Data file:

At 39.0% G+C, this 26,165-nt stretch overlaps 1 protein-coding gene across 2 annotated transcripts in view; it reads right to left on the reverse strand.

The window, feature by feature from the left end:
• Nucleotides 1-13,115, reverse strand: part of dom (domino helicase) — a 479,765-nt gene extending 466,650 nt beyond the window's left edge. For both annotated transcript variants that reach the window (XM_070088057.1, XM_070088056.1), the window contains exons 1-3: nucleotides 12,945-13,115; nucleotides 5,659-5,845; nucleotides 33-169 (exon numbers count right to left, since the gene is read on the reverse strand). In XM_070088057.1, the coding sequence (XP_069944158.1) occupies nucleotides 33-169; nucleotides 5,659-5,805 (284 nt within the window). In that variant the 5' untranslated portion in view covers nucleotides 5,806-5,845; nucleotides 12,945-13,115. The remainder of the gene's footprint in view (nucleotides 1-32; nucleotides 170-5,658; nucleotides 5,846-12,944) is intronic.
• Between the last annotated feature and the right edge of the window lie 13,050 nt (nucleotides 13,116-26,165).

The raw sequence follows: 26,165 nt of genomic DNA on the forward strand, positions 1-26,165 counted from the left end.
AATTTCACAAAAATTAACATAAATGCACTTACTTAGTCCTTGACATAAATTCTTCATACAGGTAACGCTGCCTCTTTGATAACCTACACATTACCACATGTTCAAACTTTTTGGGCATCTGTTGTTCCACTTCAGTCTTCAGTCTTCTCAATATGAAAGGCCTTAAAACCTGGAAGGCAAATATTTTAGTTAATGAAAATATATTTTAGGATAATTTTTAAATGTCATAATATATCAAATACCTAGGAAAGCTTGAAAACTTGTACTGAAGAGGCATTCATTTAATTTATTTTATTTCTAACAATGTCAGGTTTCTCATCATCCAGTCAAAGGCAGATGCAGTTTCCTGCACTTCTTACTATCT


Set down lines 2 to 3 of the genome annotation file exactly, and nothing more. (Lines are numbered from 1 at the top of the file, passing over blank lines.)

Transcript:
The window, feature by feature from the left end:
• Nucleotides 1-13,115, reverse strand: part of dom (domino helicase) — a 479,765-nt gene extending 466,650 nt beyond the window's left edge. For both annotated transcript variants that reach the window (XM_070088057.1, XM_070088056.1), the window contains exons 1-3: nucleotides 12,945-13,115; nucleotides 5,659-5,845; nucleotides 33-169 (exon numbers count right to left, since the gene is read on the reverse strand). In XM_070088057.1, the coding sequence (XP_069944158.1) occupies nucleotides 33-169; nucleotides 5,659-5,805 (284 nt within the window). In that variant the 5' untranslated portion in view covers nucleotides 5,806-5,845; nucleotides 12,945-13,115. The remainder of the gene's footprint in view (nucleotides 1-32; nucleotides 170-5,658; nucleotides 5,846-12,944) is intronic.